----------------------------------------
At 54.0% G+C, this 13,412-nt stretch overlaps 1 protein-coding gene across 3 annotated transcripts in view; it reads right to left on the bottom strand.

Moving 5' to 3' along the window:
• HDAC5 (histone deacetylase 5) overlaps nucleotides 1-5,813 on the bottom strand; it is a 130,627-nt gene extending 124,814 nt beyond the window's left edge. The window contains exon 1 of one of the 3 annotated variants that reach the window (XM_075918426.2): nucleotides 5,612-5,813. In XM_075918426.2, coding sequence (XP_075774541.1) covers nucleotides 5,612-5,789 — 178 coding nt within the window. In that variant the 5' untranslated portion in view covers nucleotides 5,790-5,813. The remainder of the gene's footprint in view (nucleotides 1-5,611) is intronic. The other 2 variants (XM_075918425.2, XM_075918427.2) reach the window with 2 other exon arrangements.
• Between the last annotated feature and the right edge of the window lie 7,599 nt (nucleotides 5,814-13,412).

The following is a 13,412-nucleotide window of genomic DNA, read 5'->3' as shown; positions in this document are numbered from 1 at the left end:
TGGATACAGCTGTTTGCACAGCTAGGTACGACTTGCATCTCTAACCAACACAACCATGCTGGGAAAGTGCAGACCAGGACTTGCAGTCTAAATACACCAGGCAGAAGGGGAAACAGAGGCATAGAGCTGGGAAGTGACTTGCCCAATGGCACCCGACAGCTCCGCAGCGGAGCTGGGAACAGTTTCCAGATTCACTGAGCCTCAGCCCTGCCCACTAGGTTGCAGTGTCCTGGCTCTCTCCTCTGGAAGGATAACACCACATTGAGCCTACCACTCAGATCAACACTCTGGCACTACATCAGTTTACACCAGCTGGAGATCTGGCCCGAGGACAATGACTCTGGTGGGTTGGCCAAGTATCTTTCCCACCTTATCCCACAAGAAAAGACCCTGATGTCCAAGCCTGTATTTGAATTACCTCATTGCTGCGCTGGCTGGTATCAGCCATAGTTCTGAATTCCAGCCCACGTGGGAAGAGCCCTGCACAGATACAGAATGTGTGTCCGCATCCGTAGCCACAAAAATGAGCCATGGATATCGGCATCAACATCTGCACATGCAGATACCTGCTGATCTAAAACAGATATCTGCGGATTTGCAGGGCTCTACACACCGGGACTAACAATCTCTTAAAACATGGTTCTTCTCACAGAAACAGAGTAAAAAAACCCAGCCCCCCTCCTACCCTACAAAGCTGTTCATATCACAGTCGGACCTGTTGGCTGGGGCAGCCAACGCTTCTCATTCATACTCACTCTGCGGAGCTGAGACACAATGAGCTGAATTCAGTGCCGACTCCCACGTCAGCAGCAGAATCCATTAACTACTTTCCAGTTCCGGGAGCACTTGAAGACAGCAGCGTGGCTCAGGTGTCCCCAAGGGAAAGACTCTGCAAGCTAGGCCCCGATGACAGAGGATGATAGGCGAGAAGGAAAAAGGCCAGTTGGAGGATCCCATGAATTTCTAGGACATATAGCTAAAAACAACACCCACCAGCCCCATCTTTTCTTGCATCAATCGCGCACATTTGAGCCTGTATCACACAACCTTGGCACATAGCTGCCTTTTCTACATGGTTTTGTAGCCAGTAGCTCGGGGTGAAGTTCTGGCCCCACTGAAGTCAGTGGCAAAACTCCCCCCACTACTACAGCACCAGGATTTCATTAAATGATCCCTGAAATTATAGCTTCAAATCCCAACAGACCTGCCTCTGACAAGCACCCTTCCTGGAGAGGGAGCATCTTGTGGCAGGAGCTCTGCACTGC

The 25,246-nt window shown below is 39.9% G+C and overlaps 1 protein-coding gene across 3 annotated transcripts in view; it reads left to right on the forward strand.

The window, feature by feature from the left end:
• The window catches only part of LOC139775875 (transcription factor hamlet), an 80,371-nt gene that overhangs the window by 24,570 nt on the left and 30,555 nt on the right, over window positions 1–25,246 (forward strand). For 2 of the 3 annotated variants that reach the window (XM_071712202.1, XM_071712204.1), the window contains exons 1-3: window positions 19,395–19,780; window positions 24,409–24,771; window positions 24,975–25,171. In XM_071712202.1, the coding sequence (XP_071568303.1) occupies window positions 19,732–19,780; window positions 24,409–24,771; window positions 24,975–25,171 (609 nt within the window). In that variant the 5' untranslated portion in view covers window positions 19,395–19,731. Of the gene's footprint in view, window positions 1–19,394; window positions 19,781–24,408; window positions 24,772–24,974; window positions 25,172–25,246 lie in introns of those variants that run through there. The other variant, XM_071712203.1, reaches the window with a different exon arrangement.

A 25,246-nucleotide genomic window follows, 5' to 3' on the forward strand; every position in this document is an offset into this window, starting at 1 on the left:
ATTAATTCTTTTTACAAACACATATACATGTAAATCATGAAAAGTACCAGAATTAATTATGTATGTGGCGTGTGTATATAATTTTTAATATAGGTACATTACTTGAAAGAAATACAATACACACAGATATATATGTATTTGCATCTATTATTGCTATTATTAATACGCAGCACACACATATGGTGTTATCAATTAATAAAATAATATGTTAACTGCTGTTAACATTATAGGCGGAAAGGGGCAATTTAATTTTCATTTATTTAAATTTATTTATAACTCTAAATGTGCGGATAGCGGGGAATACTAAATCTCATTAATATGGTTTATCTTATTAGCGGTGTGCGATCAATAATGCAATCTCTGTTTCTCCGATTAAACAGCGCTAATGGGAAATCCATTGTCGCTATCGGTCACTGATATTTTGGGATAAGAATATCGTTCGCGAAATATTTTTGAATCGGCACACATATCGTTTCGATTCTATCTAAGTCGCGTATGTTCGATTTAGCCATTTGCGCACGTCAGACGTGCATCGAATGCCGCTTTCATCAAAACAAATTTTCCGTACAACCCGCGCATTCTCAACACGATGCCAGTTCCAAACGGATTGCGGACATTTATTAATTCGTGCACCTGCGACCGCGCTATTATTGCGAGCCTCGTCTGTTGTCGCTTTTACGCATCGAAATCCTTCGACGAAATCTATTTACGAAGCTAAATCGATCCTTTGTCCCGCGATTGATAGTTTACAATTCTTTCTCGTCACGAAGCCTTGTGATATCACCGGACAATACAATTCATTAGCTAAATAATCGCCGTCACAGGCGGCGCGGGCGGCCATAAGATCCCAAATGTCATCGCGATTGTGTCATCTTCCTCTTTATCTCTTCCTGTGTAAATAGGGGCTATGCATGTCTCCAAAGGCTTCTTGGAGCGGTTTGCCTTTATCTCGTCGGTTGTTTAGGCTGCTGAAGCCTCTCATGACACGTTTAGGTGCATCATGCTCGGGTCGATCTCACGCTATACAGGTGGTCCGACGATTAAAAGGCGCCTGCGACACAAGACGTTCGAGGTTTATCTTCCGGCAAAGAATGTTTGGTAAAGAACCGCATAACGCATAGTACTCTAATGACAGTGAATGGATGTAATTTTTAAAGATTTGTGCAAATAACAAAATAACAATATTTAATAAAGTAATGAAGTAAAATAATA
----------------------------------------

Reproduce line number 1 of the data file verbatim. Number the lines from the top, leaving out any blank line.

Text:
At 54.0% G+C, this 13,412-nt stretch overlaps 1 protein-coding gene across 3 annotated transcripts in view; it reads right to left on the bottom strand.